Mainers spend $5.2 billion annually on imported fossil fuels — $3,849 for each man, woman, and child. Half of that, $2.6 billion, is spent on transportation fuel — $1,925 for each man, woman and child.
As long as our only option to get around is by car and we must maintain a car-supporting infrastructure, our individual options for savings are quite limited.
But 40% of the $5.2 billion, $2.1 billion, is spent on energy in our homes, mostly for heating. That’s $1,540 for each man, woman, and child, or $6,159 for a family of four — money that does nothing for Maine’s economy. Could we not spend it better?
What we do about this consumption, and whether we continue to emit 25.23 tons of carbon dioxide individually (18.3 million tons collectively), depends 100% on our individual decisions.
The price of petroleum is volatile, but long term (at least until very recently) it has been rising at an average annual rate of over 6.8%. Since we purchased our Damariscotta house in 2004, the price of a gallon of fuel oil has ranged from $2 to more than $3.90, presenting us with both a challenge and an opportunity.
The previous owners used 1,250 gallons of heating oil, costing, at $2 a gallon, $2,500. We decided to improve the house step by step, by: 1) conducting a professional home energy audit to determine what to do, 2) paying for each improvement from the savings realized from previous improvements, and 3) using the fluctuating cost of 1,250 gallons of oil as our benchmark by which to determine those savings.
With our home energy audit to guide us, we removed the weight and pulley system from all windows, replacing all single glass with double glazed sashes. We sealed and insulated the attic and the basement walls, replaced the basement bulkhead entrance with an enclosure over the stairs, and insulated and weatherstripped the outside doors. These measures reduced oil consumption from 1,250 to 915 gallons. The cost, now at $2.35 a gallon, came to $2,150, a $350 reduction.
We continued air sealing and also insulated the heating and hot water pipes. We added homemade interior storm panels to all windows, sealed and insulated the basement ceiling, and added a small “sun space” off the kitchen. These steps cut oil use to 800 gallons per winter — a 450-gallon reduction from our benchmark 1,250 gallons. However, the oil price by this time rose to $3.92 a gallon, replacing cost savings with an annual cost increase of $636 to $3,136.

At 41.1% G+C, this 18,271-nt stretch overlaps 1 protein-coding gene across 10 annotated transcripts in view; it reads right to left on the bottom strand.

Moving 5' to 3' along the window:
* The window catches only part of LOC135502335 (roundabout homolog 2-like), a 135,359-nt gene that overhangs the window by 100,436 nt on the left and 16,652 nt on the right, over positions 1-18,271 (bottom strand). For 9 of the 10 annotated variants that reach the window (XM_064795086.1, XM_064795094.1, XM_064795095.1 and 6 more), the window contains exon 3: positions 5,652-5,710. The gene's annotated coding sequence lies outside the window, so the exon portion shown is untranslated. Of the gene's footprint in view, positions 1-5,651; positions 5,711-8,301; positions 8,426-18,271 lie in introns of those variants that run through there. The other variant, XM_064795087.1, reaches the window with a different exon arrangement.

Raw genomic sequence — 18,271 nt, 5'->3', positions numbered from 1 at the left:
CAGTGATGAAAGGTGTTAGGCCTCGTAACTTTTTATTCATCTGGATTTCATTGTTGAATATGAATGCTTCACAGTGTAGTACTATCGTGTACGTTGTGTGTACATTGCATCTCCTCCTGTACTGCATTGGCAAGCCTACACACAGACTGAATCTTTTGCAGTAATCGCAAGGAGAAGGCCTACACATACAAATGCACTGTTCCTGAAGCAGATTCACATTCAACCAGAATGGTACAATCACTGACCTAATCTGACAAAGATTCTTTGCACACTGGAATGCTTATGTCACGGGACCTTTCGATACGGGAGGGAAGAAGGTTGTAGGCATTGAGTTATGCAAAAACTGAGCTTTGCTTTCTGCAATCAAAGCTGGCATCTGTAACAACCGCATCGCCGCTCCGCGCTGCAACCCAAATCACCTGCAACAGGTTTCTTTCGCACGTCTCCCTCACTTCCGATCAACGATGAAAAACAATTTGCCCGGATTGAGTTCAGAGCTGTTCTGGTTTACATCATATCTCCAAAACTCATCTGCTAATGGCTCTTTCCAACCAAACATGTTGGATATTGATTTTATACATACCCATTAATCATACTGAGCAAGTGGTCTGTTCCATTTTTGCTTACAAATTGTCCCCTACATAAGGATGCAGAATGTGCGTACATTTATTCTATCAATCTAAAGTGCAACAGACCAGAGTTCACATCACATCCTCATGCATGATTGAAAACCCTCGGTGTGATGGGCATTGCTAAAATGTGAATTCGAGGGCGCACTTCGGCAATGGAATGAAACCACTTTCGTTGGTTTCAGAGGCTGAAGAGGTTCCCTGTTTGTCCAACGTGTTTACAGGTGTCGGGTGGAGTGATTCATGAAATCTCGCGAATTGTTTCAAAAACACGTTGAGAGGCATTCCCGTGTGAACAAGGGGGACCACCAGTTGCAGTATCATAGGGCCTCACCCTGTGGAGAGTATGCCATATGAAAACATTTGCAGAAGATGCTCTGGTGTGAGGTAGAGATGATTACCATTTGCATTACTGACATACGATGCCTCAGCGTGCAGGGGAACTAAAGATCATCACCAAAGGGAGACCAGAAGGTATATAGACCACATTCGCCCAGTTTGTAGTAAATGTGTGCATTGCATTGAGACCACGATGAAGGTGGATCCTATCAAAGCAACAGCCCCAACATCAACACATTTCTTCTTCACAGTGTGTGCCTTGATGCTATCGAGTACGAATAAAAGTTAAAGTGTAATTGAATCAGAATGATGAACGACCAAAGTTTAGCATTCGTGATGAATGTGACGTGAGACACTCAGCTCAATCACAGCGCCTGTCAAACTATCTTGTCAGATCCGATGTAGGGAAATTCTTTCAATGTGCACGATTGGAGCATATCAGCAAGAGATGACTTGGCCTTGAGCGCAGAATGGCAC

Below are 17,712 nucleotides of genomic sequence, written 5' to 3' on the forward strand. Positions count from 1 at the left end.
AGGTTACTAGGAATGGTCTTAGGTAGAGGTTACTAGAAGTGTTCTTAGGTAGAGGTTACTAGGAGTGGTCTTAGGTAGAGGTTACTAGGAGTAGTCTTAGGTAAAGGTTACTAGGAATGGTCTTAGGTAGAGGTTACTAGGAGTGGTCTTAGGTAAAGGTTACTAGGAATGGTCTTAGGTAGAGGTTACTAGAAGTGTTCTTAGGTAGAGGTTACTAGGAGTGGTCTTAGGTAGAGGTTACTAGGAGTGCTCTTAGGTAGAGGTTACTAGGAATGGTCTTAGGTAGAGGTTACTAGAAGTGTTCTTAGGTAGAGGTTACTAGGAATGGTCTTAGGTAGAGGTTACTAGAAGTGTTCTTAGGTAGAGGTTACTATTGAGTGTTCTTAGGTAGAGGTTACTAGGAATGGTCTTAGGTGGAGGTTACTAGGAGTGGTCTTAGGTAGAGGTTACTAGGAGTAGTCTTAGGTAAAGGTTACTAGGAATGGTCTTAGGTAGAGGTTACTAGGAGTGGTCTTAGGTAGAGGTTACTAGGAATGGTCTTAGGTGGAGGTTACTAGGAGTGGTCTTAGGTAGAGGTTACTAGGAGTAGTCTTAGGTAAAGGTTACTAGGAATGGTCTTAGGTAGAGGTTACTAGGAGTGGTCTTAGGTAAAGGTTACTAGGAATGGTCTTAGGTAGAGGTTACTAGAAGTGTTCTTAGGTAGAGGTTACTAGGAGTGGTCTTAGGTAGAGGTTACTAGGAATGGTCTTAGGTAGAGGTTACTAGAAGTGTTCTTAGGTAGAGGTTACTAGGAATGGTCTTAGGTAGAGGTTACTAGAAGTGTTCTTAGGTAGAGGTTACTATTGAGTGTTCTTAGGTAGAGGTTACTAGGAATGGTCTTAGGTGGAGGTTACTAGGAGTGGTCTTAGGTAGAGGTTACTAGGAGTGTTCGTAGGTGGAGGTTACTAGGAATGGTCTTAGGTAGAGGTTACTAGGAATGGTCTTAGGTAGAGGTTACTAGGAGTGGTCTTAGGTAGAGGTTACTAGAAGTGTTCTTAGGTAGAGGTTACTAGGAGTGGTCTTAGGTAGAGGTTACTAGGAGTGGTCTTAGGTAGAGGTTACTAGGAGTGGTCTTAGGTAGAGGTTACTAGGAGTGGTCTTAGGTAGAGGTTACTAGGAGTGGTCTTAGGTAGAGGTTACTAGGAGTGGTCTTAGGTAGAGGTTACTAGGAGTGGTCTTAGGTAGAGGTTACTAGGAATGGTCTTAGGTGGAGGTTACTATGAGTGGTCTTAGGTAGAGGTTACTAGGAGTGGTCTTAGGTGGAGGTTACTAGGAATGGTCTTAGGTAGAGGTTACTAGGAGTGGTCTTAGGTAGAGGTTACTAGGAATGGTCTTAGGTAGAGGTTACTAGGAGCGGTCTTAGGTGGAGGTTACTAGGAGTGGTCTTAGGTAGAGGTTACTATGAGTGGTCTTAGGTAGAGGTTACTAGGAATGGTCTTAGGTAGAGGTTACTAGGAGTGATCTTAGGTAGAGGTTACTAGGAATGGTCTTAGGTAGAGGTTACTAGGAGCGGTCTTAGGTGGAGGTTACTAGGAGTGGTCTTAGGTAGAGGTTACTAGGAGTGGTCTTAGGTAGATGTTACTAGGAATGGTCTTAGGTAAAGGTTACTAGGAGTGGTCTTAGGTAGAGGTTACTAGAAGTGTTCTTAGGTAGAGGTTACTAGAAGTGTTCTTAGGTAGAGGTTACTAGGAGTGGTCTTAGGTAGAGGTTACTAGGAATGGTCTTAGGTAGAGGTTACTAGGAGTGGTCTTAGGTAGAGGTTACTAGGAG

It was time to get off oil heat, leaving the oil-fired system in place as a backup. We installed a wood pellet-burning fireplace insert, and burned 5.2 tons of pellets, costing $1,322, plus 60 gallons of oil costing $234 — for a total of $1,556 for heating, compared to $4,875, for our “had we done nothing” benchmark.
Over the following two winters, we achieved similar results but also found that as we aged, we’d rather not lug bags of pellets all winter long. Therefore, in spite of having saved $6,638 over the two winters, we decided to sell our pellet-burning insert (for its original purchase price) and convert to mini-split heat pump heating with an initial 4.1 kilowatts of solar panels on the roof.
That winter, we burned $212 worth of oil and used 4,178 kilowatt hours of electricity — at 0.158 = $660 — for heating, a total of only $872. That’s an annual savings of $4,001 compared to our benchmark.
Taking stock after 10 years of gradual improvements, we spent $3,400 on winterizing materials, $3,797 on heat pumps, and $11,981 (net after the 30% federal tax credit) on our rooftop solar PV system — a total of $19,178. Our 2005-2014 cumulative annual fuel cost reductions (versus 1250 gallons of oil) came to $17,176, leaving a net balance of $2,002. Not bad for all we gained.
Since then, we have expanded the solar array to 5.2 kilowatts, the maximum our rooftop and inverter could accommodate. Now we annually consume around 9,350 kilowatt hours of electricity, heating and cooling included, but purchase only around 6,600 kilowatt hours. The rest is off the roof. Our annual electric bill has been under $1,050 — an annual saving of about $2,350, versus our original 1250-gallon oil benchmark.
Here’s my takeaway from this story: As an energy auditor, I heard people complain that they “could not afford” to invest in efficiency improvements yielding significant long-term cost savings. But how can anyone paying for a winter’s worth of heating plead “can’t afford” to investing the same amount in better heating solutions?
(Paul Kando is a co-founder of the Midcoast Green Collaborative, which works to promote environmental protection and economic development via energy conservation. For more information, go to midcoastgreencollaborative.org.)